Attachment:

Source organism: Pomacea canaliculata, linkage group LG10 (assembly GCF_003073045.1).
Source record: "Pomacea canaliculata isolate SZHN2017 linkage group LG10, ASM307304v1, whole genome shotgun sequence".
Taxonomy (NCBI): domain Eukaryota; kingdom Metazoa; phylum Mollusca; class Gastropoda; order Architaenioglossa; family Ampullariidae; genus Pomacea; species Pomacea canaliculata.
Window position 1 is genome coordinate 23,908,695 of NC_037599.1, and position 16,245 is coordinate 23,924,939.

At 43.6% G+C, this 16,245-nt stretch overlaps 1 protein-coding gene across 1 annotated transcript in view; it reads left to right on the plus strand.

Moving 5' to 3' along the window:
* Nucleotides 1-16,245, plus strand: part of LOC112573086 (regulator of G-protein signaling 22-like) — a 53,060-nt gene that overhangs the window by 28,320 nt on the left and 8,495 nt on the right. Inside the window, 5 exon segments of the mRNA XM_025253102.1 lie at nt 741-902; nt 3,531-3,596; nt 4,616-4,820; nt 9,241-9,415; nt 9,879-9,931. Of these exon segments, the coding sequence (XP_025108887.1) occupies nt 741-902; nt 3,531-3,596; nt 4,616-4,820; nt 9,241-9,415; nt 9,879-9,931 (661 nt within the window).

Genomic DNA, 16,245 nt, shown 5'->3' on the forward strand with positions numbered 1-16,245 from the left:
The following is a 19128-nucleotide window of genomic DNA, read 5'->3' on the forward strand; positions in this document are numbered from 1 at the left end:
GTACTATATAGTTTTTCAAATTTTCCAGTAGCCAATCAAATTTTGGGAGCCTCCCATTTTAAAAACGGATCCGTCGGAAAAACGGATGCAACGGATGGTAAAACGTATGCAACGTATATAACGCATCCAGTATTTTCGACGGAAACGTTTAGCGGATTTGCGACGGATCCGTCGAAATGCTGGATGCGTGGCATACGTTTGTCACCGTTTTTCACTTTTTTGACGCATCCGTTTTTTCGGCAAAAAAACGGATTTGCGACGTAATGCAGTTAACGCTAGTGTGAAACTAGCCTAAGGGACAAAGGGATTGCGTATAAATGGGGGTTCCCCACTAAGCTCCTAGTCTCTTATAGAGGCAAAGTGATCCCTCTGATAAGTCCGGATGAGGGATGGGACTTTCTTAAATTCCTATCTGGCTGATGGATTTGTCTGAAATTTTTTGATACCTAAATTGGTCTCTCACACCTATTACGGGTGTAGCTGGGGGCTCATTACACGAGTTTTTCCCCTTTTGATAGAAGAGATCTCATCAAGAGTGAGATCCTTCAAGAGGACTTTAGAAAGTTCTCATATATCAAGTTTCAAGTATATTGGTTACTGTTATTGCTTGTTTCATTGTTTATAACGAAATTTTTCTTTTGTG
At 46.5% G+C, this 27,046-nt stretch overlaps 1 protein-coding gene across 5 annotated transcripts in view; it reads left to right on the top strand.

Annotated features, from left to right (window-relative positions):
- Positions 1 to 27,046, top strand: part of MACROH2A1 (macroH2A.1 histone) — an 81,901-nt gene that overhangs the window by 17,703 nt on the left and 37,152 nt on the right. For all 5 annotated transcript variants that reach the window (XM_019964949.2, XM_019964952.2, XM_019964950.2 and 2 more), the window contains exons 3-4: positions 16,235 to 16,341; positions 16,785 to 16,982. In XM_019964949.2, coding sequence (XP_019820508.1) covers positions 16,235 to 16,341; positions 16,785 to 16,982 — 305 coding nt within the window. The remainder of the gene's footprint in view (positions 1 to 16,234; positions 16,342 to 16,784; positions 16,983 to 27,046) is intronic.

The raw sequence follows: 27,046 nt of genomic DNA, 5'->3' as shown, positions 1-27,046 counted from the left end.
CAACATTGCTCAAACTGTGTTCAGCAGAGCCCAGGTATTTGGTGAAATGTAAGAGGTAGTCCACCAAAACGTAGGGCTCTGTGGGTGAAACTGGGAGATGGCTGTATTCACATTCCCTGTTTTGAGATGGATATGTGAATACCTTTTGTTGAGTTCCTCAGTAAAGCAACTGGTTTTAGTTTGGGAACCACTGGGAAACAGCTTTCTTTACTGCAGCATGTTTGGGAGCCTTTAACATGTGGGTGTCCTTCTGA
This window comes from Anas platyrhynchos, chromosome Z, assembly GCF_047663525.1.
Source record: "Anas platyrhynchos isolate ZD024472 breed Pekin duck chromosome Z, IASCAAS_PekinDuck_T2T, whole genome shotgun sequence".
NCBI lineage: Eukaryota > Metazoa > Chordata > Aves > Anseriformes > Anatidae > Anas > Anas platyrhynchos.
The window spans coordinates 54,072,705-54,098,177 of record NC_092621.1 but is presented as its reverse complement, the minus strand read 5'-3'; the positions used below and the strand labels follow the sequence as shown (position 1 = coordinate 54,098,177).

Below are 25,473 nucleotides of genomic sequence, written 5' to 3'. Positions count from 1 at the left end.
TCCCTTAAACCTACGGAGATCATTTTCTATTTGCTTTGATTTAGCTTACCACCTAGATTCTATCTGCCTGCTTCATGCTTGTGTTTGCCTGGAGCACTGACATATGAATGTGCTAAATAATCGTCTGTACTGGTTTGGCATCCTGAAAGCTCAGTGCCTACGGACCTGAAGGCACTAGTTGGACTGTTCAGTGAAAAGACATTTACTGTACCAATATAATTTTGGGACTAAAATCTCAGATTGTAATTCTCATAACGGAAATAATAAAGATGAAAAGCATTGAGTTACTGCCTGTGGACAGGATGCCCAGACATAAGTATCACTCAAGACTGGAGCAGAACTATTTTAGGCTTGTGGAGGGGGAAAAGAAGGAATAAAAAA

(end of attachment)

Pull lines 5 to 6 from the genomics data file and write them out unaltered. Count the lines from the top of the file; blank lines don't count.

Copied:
At 43.6% G+C, this 16,245-nt stretch overlaps 1 protein-coding gene across 1 annotated transcript in view; it reads left to right on the plus strand.

Moving 5' to 3' along the window: